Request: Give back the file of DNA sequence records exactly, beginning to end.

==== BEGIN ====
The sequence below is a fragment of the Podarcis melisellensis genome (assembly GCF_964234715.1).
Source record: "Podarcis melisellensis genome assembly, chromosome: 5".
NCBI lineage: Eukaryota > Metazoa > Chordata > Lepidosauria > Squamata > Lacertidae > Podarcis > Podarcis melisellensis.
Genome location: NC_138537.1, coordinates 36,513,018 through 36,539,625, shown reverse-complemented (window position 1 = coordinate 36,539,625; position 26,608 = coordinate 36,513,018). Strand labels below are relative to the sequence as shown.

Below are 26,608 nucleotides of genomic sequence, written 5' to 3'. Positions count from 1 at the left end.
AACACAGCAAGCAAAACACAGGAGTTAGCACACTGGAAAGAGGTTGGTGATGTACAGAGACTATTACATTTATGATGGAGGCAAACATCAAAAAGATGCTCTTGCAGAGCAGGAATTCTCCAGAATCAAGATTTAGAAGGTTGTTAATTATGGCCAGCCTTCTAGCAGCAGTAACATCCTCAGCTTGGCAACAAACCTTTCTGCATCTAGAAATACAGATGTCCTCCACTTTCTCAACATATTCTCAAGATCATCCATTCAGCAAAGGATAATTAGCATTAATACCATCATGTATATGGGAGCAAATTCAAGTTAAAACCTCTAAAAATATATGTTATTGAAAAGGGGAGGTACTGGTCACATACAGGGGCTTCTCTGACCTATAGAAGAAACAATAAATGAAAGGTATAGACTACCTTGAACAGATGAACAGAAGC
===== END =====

The sequence below is a fragment of the Podarcis melisellensis genome (assembly GCF_964234715.1).
Source record: "Podarcis melisellensis genome assembly, chromosome: 5".
NCBI lineage: Eukaryota > Metazoa > Chordata > Lepidosauria > Squamata > Lacertidae > Podarcis > Podarcis melisellensis.
Genome location: NC_138537.1, coordinates 36,513,018 through 36,539,625, shown reverse-complemented (window position 1 = coordinate 36,539,625; position 26,608 = coordinate 36,513,018). Strand labels below are relative to the sequence as shown.

Below are 26,608 nucleotides of genomic sequence, written 5' to 3'. Positions count from 1 at the left end.
AACACAGCAAGCAAAACACAGGAGTTAGCACACTGGAAAGAGGTTGGTGATGTACAGAGACTATTACATTTATGATGGAGGCAAACATCAAAAAGATGCTCTTGCAGAGCAGGAATTCTCCAGAATCAAGATTTAGAAGGTTGTTAATTATGGCCAGCCTTCTAGCAGCAGTAACATCCTCAGCTTGGCAACAAACCTTTCTGCATCTAGAAATACAGATGTCCTCCACTTTCTCAACATATTCTCAAGATCATCCATTCAGCAAAGGATAATTAGCATTAATACCATCATGTATATGGGAGCAAATTCAAGTTAAAACCTCTAAAAATATATGTTATTGAAAAGGGGAGGTACTGGTCACATACAGGGGCTTCTCTGACCTATAGAAGAAACAATAAATGAAAGGTATAGACTACCTTGAACAGATGAACAGAAGC